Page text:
Jayhawks ride rocky path to reformation
NEW YORK (AP) — To a certain extent, singer-songwriter Gary Louris is fighting against history by reforming the Jayhawks.
“The precedent isn’t very good as far as bands putting out their best work late in their careers — in rock, it’s very rare,” said Louris, 61. “That doesn’t mean it has to be that way.”
The Jayhawks try to prove that point with Friday’s release of “Paging Mr. Proust,” a concise collection of melodic pop-rock with a few twists. The lovely “Quiet Corners & Empty Spaces” stands with the best work ever by the Minneapolis-based group that made an initial impression with early-1990s songs “Blue” and “Waiting for the Sun.”
No one can accuse the Jayhawks of living off past glory. In fact, their failure to achieve the greatness many had predicted became a defining characteristic and internal motivator. The band and Louris lived through their share of tumult.
“I really had to come to peace with the idea of the Jayhawks,” Louris said. “For a long time I tried to do everything but.”
The band’s 2011 reunion with former member Mark Olson ended badly, and Louris landed in rehab fighting an addiction to painkillers. Louris blamed music for everything wrong in his life and was ready to quit altogether. A determined therapist talked him out of it.
He returned to writing songs, performed solo and with friends, realizing at some point he loved the Jayhawks and nobody could do his songs better. He brought together keyboard player Karen Grotberg, drummer Tim O’Reagan and bassist Marc Perlman for another go.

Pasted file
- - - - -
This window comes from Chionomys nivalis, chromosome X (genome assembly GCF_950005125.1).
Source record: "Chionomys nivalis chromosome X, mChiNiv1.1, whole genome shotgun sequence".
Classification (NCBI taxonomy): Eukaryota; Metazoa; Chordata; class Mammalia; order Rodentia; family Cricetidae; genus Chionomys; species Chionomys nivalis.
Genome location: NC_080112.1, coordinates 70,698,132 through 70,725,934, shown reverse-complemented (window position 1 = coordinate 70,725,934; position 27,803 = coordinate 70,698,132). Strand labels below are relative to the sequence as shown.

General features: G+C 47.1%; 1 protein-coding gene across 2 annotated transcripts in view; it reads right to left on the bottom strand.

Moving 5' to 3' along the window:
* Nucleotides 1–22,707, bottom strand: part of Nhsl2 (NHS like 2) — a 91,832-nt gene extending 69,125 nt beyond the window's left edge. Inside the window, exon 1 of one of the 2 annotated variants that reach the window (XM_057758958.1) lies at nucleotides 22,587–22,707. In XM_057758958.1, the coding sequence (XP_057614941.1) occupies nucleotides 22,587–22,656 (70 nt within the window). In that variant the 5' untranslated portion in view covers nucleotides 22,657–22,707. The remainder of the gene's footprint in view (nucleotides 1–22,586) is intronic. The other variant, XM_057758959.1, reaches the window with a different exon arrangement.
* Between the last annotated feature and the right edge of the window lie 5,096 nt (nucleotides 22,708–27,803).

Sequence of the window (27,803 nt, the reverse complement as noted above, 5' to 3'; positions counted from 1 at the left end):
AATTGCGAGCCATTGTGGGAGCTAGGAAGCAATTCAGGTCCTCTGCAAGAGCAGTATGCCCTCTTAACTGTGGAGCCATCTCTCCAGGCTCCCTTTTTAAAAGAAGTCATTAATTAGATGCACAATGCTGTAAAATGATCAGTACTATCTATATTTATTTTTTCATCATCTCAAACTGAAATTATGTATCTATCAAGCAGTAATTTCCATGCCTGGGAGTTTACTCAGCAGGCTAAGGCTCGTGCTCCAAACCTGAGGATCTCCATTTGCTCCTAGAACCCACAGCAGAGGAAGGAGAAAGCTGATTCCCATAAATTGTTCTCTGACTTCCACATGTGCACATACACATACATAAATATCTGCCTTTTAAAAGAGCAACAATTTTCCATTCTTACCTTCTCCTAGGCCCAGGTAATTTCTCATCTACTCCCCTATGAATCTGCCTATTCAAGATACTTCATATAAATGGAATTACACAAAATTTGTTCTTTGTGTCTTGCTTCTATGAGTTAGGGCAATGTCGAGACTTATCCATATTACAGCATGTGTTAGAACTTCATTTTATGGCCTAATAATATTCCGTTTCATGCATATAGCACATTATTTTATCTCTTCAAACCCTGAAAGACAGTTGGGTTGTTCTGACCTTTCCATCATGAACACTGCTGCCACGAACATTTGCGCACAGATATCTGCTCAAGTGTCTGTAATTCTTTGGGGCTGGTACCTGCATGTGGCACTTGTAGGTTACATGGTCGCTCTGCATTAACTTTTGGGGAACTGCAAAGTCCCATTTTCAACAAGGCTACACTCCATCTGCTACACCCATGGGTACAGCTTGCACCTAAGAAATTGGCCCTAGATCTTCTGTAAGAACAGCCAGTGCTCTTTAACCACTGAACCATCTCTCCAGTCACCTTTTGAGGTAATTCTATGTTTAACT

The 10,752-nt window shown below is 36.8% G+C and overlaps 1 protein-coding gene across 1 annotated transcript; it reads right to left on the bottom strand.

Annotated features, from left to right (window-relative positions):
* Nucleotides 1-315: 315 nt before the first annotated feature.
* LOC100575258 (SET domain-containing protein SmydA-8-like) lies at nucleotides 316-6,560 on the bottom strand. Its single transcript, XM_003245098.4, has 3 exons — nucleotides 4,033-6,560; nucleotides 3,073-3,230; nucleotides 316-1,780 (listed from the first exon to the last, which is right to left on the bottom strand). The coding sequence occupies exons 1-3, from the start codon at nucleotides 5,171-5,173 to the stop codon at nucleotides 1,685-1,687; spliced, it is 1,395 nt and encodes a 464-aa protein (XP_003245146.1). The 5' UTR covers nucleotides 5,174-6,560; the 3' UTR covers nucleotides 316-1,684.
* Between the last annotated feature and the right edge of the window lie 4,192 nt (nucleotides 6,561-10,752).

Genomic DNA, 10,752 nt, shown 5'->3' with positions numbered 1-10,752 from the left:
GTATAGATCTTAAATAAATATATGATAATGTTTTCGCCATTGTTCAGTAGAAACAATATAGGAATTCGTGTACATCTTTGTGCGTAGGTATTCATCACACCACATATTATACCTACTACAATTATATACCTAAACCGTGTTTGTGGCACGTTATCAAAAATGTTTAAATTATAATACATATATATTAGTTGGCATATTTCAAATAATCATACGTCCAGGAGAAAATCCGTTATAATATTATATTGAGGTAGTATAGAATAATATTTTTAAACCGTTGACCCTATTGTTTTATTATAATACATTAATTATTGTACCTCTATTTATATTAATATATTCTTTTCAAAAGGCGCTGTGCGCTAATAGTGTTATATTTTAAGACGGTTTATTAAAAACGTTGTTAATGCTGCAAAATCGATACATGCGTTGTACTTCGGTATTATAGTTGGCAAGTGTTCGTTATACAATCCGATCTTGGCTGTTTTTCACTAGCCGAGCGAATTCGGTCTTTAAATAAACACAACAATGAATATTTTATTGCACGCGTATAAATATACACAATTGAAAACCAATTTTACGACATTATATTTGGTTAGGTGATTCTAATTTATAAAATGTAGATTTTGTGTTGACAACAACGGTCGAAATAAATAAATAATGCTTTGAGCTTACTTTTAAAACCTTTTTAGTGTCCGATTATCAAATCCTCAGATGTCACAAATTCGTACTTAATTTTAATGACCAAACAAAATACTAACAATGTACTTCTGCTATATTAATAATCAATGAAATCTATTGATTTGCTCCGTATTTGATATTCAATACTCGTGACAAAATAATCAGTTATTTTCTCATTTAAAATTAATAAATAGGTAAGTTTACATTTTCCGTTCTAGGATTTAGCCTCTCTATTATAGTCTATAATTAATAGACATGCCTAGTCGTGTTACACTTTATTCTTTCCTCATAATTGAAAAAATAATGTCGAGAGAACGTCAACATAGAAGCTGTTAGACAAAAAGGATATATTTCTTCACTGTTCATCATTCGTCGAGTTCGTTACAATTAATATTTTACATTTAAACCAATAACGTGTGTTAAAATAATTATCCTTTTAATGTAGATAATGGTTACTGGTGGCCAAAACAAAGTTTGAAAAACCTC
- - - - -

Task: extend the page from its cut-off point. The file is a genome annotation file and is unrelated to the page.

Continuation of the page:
History teaches us that the Jayhawks have really been two different bands. With Olson, another singer-songwriter, they were leaders of the alt-country movement. Louris took over as leader when Olson left in 1995, leading it deeper into rock and experimentation. The “Sound of Lies” and “Smile” discs were landmarks.
“The existing band, without Mark, we’re all willing to try different stuff and allow other influences to come in,” O’Reagan said. “The alt-country thing is only just a small part of it. When Mark was in, that was more central to it, the front-porch kind of vibe, which I like and kind of miss sometimes ... I like them both.”
The 2011 album with Olson, “Mockingbird Time,” and ensuing tour failed because Olson had grown used to being control while his former band had moved on, O’Reagan said.
You can’t go home again.
The new song “Lies in Black & White” is sure to be noticed in that context. Louris sings of being disgusted by a newspaper article filled with lies “about the situation we had allegedly been through.” He sings: “Your words are twisted, bitter, you duplicitous quitter.”
Louris denies that he’s addressing Olson, saying “my songs tend to be about multiple people.”
Still, the first thing that pops up in an online search of “Jayhawks,” ″Olson” and “Louris” is a 2014 article from the Minneapolis Star-Tribune based largely on an interview with Olson, who said, “I don’t ever want to see Gary Louris again, nor do I want him singing my songs.”
Olson claimed, and his former manager confirmed this week, that Louris had promised to retire the Jayhawks’ name. Louris said the two have different interpretations of a conversation, that it was a “heat-of-the-moment kind of thing (said) without any thought.”
He doesn’t like talking about the subject. Post-rehab, he’s interested in making amends with people although with Olson, he admitted, “I could probably do some more.”
Happier for Louris, the initial response to the Jayhawks’ ninth album dispels some of his fears about how a veteran band’s work is perceived. All seven reviews compiled by the Metacritic website were positive, critics impressed by the mixture of adventurousness and familiar.
Perhaps many agree with the view Louris came around to: “With all of this new-found clarity, I think I’ve finally realized how great this band is,” he said.
Follow David Bauder at twitter.com/dbauder. His work can be found at http://bigstory.ap.org/content/david-bauder